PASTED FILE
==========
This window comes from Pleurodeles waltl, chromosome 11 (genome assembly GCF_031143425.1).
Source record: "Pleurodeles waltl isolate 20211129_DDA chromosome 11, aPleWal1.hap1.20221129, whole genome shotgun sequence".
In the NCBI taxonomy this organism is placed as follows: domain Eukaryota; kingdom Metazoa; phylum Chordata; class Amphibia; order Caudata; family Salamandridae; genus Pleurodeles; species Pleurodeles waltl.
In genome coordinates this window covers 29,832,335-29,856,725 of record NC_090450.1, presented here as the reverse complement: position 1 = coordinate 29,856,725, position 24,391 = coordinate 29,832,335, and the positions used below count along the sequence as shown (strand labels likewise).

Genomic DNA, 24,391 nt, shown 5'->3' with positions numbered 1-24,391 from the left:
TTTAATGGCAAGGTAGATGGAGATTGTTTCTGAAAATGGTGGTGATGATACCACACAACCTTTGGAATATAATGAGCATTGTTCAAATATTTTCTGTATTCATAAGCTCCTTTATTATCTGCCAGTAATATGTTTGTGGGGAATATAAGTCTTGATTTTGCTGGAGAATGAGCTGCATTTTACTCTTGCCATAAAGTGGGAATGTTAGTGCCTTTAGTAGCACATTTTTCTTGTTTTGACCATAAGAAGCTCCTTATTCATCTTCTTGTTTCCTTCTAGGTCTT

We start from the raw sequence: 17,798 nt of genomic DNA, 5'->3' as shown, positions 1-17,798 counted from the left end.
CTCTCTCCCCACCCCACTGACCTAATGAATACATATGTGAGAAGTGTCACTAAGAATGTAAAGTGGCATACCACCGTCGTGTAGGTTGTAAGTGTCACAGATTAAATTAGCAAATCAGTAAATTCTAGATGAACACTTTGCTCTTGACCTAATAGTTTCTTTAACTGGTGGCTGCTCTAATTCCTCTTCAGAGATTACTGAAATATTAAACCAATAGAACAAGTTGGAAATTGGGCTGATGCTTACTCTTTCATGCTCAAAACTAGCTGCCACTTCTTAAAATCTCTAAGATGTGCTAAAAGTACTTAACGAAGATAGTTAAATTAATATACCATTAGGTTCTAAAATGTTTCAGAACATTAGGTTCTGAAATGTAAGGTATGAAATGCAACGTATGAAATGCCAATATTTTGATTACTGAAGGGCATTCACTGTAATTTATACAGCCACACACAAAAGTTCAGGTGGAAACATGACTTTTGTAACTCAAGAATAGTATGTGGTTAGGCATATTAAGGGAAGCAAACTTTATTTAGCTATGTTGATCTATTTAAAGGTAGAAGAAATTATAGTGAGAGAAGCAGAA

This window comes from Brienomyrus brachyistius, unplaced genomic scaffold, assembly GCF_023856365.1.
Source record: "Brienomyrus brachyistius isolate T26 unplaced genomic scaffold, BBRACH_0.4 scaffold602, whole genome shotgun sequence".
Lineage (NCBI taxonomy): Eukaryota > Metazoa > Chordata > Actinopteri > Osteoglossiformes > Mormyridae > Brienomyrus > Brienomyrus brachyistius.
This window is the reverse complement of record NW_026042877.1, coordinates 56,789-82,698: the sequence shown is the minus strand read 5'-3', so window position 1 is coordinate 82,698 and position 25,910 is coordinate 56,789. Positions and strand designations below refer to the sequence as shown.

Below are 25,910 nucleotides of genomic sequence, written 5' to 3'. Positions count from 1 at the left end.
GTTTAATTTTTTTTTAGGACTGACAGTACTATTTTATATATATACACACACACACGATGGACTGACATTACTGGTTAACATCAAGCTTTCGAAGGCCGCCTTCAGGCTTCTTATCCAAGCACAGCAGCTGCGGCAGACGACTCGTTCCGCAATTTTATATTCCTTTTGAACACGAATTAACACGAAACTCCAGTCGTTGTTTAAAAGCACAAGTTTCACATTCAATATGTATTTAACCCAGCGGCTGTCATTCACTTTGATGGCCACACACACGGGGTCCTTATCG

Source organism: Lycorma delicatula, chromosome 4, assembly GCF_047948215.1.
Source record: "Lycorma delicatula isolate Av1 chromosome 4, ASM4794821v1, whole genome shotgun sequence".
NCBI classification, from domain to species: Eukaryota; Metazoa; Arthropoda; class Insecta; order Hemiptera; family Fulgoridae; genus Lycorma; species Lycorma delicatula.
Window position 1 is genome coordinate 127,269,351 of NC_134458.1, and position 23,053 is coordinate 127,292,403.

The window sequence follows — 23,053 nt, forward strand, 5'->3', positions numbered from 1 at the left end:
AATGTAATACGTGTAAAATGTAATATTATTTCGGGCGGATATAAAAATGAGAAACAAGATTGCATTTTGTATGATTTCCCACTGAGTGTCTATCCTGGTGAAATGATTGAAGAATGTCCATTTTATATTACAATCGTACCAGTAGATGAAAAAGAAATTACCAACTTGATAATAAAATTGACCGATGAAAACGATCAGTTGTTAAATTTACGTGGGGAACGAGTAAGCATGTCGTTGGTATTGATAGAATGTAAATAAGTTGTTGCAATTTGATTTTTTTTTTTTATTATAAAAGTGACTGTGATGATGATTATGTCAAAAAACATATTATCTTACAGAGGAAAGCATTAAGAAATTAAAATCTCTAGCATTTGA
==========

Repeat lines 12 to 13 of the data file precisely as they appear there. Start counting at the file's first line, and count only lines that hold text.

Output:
This window is the reverse complement of record NW_026042877.1, coordinates 56,789-82,698: the sequence shown is the minus strand read 5'-3', so window position 1 is coordinate 82,698 and position 25,910 is coordinate 56,789. Positions and strand designations below refer to the sequence as shown.

Below are 25,910 nucleotides of genomic sequence, written 5' to 3'. Positions count from 1 at the left end.